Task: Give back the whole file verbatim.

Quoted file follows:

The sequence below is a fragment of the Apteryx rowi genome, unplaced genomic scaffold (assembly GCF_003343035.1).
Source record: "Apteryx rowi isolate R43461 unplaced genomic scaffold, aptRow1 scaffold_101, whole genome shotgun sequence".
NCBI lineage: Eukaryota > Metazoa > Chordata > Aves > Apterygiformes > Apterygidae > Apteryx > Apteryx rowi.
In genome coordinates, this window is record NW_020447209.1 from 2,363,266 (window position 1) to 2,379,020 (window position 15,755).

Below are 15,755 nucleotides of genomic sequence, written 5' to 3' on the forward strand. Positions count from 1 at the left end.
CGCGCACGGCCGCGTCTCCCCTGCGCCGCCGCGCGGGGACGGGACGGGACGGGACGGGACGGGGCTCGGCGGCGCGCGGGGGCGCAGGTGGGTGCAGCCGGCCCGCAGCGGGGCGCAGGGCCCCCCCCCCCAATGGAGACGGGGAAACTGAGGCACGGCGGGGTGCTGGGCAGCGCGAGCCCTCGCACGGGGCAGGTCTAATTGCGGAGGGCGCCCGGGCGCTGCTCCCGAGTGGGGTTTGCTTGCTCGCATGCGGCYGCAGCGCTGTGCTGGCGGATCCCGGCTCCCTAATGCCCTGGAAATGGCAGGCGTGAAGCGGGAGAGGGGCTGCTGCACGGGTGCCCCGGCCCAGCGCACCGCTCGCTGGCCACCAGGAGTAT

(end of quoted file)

The sequence below is a fragment of the Apteryx rowi genome, unplaced genomic scaffold (assembly GCF_003343035.1).
Source record: "Apteryx rowi isolate R43461 unplaced genomic scaffold, aptRow1 scaffold_101, whole genome shotgun sequence".
NCBI lineage: Eukaryota > Metazoa > Chordata > Aves > Apterygiformes > Apterygidae > Apteryx > Apteryx rowi.
In genome coordinates, this window is record NW_020447209.1 from 2,363,266 (window position 1) to 2,379,020 (window position 15,755).

Below are 15,755 nucleotides of genomic sequence, written 5' to 3' on the forward strand. Positions count from 1 at the left end.
CGCGCACGGCCGCGTCTCCCCTGCGCCGCCGCGCGGGGACGGGACGGGACGGGACGGGACGGGGCTCGGCGGCGCGCGGGGGCGCAGGTGGGTGCAGCCGGCCCGCAGCGGGGCGCAGGGCCCCCCCCCCCAATGGAGACGGGGAAACTGAGGCACGGCGGGGTGCTGGGCAGCGCGAGCCCTCGCACGGGGCAGGTCTAATTGCGGAGGGCGCCCGGGCGCTGCTCCCGAGTGGGGTTTGCTTGCTCGCATGCGGCYGCAGCGCTGTGCTGGCGGATCCCGGCTCCCTAATGCCCTGGAAATGGCAGGCGTGAAGCGGGAGAGGGGCTGCTGCACGGGTGCCCCGGCCCAGCGCACCGCTCGCTGGCCACCAGGAGTAT